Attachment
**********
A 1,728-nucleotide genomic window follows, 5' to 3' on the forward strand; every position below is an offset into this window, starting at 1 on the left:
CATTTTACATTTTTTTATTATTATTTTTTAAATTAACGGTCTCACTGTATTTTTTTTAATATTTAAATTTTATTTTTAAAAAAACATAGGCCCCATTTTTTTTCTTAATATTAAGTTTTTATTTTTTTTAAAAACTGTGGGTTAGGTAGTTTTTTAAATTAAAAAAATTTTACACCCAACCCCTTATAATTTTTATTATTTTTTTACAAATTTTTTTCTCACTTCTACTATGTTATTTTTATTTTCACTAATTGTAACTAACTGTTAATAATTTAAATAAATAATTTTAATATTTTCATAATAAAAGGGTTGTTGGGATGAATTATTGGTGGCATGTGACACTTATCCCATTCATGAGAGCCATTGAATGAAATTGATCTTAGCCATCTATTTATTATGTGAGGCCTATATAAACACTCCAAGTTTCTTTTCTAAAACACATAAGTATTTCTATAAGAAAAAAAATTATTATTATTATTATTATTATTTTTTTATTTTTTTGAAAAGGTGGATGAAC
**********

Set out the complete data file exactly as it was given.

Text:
A 1,728-nucleotide genomic window follows, 5' to 3' on the forward strand; every position below is an offset into this window, starting at 1 on the left:
CATTTTACATTTTTTTATTATTATTTTTTAAATTAACGGTCTCACTGTATTTTTTTTAATATTTAAATTTTATTTTTAAAAAAACATAGGCCCCATTTTTTTTCTTAATATTAAGTTTTTATTTTTTTTAAAAACTGTGGGTTAGGTAGTTTTTTAAATTAAAAAAATTTTACACCCAACCCCTTATAATTTTTATTATTTTTTTACAAATTTTTTTCTCACTTCTACTATGTTATTTTTATTTTCACTAATTGTAACTAACTGTTAATAATTTAAATAAATAATTTTAATATTTTCATAATAAAAGGGTTGTTGGGATGAATTATTGGTGGCATGTGACACTTATCCCATTCATGAGAGCCATTGAATGAAATTGATCTTAGCCATCTATTTATTATGTGAGGCCTATATAAACACTCCAAGTTTCTTTTCTAAAACACATAAGTATTTCTATAAGAAAAAAAATTATTATTATTATTATTATTATTTTTTTATTTTTTTGAAAAGGTGGATGAAC